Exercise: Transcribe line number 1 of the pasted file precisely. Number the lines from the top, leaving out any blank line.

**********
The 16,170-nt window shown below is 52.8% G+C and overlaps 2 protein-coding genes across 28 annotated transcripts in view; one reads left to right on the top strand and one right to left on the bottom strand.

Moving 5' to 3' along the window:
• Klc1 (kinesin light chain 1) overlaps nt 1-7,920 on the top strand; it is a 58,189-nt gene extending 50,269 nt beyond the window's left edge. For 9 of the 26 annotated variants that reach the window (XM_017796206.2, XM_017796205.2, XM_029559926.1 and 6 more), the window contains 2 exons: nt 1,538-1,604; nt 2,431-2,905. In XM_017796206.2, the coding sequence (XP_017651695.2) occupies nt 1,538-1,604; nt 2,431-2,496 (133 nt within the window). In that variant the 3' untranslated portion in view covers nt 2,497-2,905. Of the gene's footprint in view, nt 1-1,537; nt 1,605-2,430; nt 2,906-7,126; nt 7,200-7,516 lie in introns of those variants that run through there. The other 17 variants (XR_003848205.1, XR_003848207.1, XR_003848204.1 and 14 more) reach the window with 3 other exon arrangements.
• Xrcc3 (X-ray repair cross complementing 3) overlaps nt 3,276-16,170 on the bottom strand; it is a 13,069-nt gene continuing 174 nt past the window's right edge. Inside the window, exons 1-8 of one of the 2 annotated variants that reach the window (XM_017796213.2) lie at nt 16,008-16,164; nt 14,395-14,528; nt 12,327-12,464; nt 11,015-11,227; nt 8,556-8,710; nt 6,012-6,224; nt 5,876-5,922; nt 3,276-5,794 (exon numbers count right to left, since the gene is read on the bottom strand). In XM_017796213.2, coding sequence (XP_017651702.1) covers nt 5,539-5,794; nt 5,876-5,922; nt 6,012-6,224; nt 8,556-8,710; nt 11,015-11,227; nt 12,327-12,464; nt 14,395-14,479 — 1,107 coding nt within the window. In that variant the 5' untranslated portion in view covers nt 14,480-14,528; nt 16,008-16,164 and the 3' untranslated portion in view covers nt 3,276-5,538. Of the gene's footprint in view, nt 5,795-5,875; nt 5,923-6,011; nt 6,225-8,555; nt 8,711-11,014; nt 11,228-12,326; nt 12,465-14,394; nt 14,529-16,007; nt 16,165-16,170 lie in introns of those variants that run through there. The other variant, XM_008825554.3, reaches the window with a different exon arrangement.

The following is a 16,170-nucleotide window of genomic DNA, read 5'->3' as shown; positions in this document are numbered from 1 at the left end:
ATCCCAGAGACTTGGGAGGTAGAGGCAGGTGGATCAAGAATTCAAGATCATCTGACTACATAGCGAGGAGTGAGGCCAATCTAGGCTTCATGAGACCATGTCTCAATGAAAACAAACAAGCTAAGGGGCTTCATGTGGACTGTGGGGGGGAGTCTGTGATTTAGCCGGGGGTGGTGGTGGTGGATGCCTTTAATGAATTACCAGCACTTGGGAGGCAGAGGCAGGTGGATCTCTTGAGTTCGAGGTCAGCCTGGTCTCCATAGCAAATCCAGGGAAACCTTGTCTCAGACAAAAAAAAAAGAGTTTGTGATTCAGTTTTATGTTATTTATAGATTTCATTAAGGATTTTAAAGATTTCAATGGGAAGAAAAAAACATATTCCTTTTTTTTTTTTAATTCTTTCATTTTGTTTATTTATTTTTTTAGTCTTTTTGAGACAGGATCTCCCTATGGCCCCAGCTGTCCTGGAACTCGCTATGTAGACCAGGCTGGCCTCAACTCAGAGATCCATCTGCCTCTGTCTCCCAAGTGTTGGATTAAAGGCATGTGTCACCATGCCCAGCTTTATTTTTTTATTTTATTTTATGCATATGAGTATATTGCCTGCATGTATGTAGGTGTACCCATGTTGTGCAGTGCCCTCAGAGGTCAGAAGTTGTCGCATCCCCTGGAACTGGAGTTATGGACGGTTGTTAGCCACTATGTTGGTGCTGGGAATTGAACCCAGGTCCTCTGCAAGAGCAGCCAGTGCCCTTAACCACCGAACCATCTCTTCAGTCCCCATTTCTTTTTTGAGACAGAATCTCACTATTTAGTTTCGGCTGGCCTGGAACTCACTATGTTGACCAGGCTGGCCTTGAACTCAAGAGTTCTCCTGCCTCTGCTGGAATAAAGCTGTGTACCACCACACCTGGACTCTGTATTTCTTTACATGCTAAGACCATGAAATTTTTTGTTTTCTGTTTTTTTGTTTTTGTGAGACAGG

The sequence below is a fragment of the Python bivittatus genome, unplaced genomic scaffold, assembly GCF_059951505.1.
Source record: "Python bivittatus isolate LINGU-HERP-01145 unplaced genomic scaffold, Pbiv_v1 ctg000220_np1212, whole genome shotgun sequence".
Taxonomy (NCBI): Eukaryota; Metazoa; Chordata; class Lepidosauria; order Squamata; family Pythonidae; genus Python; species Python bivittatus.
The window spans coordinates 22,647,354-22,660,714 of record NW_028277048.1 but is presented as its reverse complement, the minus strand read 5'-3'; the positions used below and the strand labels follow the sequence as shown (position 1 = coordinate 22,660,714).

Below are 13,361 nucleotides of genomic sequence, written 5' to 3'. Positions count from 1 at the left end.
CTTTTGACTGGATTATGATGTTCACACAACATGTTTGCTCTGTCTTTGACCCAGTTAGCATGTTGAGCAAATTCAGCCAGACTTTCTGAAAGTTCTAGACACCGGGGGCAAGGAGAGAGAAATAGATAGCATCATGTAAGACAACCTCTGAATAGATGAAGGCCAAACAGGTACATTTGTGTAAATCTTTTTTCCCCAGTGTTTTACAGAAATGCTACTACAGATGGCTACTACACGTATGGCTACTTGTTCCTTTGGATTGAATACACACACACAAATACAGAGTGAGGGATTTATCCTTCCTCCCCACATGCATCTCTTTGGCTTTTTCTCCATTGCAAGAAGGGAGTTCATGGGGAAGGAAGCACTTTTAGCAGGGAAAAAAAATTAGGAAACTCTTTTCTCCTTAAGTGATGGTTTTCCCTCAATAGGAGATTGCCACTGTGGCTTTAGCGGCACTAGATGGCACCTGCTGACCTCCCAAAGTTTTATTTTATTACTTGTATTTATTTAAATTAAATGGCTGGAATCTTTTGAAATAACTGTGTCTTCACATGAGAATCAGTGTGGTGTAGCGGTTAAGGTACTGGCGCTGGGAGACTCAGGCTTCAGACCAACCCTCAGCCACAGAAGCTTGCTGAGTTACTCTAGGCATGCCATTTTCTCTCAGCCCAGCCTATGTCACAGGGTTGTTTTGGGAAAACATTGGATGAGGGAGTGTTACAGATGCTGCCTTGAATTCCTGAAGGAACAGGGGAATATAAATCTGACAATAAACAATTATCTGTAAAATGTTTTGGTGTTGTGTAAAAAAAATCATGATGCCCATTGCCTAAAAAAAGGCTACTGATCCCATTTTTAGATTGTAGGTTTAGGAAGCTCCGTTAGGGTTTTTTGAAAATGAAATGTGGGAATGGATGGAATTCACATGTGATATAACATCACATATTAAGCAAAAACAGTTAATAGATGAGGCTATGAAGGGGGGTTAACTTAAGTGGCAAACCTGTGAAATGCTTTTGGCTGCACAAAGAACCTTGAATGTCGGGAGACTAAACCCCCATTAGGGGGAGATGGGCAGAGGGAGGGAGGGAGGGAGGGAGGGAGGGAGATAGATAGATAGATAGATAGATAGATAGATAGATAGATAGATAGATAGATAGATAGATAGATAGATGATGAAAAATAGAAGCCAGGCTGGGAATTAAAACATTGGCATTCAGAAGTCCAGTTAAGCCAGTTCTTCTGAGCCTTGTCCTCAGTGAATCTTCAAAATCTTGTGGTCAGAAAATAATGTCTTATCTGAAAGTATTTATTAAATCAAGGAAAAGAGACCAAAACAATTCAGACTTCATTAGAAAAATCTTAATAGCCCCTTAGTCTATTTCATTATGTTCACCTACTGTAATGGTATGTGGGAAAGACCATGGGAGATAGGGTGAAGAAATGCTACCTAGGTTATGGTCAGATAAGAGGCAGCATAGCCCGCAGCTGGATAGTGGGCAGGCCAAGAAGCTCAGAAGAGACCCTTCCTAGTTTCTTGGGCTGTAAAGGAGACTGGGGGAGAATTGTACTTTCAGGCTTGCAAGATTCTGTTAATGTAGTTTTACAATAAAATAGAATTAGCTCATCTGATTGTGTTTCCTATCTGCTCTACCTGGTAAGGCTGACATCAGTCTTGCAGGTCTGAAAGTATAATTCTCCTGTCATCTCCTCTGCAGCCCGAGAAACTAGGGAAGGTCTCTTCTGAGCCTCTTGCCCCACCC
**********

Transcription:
The 16,170-nt window shown below is 52.8% G+C and overlaps 2 protein-coding genes across 28 annotated transcripts in view; one reads left to right on the top strand and one right to left on the bottom strand.